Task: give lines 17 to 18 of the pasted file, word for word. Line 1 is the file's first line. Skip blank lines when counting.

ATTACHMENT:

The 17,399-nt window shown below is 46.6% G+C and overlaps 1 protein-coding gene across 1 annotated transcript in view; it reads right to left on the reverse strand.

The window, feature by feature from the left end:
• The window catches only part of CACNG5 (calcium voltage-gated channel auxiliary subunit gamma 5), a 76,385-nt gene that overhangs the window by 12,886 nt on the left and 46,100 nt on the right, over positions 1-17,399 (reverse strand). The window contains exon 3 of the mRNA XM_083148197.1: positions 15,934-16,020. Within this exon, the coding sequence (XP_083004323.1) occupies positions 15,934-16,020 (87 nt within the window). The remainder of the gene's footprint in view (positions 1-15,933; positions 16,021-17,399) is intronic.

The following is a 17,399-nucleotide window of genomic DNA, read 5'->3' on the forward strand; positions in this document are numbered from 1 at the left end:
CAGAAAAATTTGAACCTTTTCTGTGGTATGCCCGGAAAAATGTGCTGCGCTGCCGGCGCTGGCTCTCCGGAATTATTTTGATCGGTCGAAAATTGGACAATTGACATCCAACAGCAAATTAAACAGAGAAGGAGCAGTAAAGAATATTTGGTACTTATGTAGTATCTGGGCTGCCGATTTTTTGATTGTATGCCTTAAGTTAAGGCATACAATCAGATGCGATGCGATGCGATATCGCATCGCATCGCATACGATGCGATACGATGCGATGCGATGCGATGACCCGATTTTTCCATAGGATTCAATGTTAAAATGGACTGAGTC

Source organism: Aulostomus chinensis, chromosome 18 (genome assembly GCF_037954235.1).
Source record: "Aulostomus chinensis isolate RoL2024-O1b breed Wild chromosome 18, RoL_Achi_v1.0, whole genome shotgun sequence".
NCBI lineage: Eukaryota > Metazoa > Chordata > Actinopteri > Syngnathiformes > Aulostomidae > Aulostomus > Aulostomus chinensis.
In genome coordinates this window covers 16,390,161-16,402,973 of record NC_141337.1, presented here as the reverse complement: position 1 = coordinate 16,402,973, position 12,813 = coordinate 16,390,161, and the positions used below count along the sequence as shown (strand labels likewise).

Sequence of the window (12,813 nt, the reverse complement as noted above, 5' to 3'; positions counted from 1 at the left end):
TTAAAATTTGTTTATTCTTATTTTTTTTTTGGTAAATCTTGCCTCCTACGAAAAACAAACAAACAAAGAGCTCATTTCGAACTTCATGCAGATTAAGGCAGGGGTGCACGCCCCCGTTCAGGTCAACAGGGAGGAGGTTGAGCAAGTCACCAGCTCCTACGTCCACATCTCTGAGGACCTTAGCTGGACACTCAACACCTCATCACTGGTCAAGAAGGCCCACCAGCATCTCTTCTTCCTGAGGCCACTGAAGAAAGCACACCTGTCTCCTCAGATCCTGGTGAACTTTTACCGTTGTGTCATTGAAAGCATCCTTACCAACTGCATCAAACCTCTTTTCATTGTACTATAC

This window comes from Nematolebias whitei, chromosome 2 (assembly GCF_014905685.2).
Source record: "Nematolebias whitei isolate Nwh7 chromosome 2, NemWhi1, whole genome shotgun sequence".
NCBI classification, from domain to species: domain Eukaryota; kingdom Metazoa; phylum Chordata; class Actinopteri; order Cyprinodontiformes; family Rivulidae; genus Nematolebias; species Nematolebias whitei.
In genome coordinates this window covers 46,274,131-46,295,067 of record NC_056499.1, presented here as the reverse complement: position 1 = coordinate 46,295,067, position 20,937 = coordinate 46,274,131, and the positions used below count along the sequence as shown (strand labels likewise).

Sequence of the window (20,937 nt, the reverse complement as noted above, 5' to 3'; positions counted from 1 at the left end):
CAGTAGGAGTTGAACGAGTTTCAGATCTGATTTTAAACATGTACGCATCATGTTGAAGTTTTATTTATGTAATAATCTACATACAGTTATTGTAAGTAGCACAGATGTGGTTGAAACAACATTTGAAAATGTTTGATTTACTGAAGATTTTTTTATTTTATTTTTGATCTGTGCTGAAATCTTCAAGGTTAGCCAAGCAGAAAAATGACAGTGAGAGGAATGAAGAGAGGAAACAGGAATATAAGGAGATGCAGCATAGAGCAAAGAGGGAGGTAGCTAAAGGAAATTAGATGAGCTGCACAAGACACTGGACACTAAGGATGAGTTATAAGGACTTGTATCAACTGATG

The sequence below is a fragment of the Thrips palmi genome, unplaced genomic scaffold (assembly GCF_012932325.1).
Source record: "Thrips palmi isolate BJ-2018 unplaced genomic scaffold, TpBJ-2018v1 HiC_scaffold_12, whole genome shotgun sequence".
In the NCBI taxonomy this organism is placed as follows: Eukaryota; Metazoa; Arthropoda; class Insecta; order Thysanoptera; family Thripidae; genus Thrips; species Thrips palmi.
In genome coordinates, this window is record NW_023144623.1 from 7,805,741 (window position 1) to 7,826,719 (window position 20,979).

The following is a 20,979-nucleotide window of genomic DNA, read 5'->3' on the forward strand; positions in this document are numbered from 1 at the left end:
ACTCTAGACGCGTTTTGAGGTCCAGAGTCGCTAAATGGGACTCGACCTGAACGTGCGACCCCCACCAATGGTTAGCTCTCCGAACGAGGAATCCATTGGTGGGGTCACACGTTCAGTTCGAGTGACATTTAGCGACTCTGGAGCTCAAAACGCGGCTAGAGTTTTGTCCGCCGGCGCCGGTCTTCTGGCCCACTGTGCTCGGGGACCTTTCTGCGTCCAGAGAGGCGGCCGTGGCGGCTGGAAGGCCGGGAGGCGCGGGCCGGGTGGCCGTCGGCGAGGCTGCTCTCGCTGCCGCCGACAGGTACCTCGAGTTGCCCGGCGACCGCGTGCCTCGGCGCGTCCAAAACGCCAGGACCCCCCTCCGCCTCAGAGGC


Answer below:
CAGTAGGAGTTGAACGAGTTTCAGATCTGATTTTAAACATGTACGCATCATGTTGAAGTTTTATTTATGTAATAATCTACATACAGTTATTGTAAGTAGCACAGATGTGGTTGAAACAACATTTGAAAATGTTTGATTTACTGAAGATTTTTTTATTTTATTTTTGATCTGTGCTGAAATCTTCAAGGTTAGCCAAGCAGAAAAATGACAGTGAGAGGAATGAAGAGAGGAAACAGGAATATAAGGAGATGCAGCATAGAGCAAAGAGGGAGGTAGCTAAAGGAAATTAGATGAGCTGCACAAGACACTGGACACTAAGGATGAGTTATAAGGACTTGTATCAACTGATG

The sequence below is a fragment of the Thrips palmi genome, unplaced genomic scaffold (assembly GCF_012932325.1).